On the outbreak Nash considered the possibility of joining the British Army. He told a friend: “I am not keen to rush off and be a soldier. The whole damnable war is too horrible of course and I am all against killing anybody, speaking off-hand, but besides all that I believe both Jack and I might be more useful as ambulance and red cross men, and to that end we are training. Nash enlisted in the Artists’ Rifles. He told Gordon Bottomley: “I have joined the Artists’ London Regiment of Territorials, the old Corps which started with Rossetti, Leighton, and Millais as members in 1860. Every man must do his bit in this horrible business so I have given up painting. There are many nice creatures in my company and I enjoy the burst of exercise – marching, drilling all day in the open air about the pleasant parts of Regents Park and Hampstead Heath.”
In March 1917 he was sent to the Western Front Nash, who took part in the offensive at Ypres, had reached the rank of lieutenant in the Hampshire Regiment by 1916. Whenever possible, Nash made sketches of life in the trenches. In May 1917 he was invalided home after a non-military accident. While recuperating in London, Nash worked from his sketches to produce a series of war paintings. This work was well-received when exhibited later that year. As a result of this exhibition, Charles Masterman, head of the government’s War Propaganda Bureau (WPB), and the advice of Edward Marsh and William Rothenstein, it was decided to recruit Nash as a war artist. In November 1917 in the immediate aftermath of the battle of Passchendaele Nash returned to France.
Nash was unhappy with his work as a member of the War Propaganda Bureau. He wrote at the time: “I am no longer an artist. I am a messenger who will bring back word from the men who are fighting to those who want the war to go on forever. Feeble, inarticulate will be my message, but it will have a bitter truth and may burn their lousy souls.” However, as Myfanwy Piper has pointed out: “The drawings he made then, of shorn trees in ruined and flooded landscapes, were the works that made Nash’s reputation. They were shown at the Leicester Galleries in 1918 together with his first efforts at oil painting, in which he was self-taught and quickly successful, though his drawings made in the field had a more immediate public impact.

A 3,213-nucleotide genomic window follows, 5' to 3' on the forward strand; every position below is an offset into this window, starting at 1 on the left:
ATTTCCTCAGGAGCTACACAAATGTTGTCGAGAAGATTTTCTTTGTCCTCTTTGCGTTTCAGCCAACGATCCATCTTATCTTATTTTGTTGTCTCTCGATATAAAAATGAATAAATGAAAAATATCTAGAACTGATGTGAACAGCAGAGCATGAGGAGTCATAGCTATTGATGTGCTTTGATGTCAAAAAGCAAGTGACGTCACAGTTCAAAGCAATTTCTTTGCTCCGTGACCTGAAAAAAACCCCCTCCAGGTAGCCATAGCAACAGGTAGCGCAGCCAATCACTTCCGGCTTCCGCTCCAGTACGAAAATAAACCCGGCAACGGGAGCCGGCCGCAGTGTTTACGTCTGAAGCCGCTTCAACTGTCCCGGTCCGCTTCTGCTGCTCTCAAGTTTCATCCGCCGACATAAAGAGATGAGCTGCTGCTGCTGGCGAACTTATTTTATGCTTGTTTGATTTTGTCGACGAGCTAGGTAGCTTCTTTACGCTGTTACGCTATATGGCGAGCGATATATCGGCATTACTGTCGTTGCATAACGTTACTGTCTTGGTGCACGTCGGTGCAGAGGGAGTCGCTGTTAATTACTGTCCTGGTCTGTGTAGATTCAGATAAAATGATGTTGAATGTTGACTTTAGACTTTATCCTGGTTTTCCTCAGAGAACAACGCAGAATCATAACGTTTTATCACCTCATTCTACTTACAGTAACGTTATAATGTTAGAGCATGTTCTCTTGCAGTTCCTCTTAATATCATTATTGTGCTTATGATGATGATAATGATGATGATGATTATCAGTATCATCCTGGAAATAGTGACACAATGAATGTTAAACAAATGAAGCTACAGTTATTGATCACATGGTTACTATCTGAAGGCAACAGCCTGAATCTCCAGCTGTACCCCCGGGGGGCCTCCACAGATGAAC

In 1919 Nash moved to Dymchurch in Kent, beginning his well-known series of pictures of the sea, the breakwaters, and the long wall that prevents the sea from flooding Romney Marsh. This included the Winter Sea and Dymchurch Steps. Nash also painted the landscapes of the Chiltern Hills. In 1924 and 1928 he had successful exhibitions at the Leicester Galleries. Despite this popular acclaim in 1929, his work became more abstract. In 1933 Nash founded Unit One, the group of experimental painters, sculptors, and architects.
During the Second World War Nash was employed by the Ministry of Information and the Air Ministry and paintings produced by him during this period include the Battle of Britain and Totes Meer. His biographer, Myfanwy Piper, has argued: “This war disturbed Nash but did not change his art as the last one had. His style and his habits were formed, and in the new war, he treated his new subjects as he had treated those he had been thinking about for so long. His late paintings, both oils, and watercolors are alternately brilliant and somber in color with the light of setting suns and rising moons spreading over wooded and hilly landscapes. “Paul Nash died at 35 Boscombe Spa Road, Bournemouth, on 11th July 1946.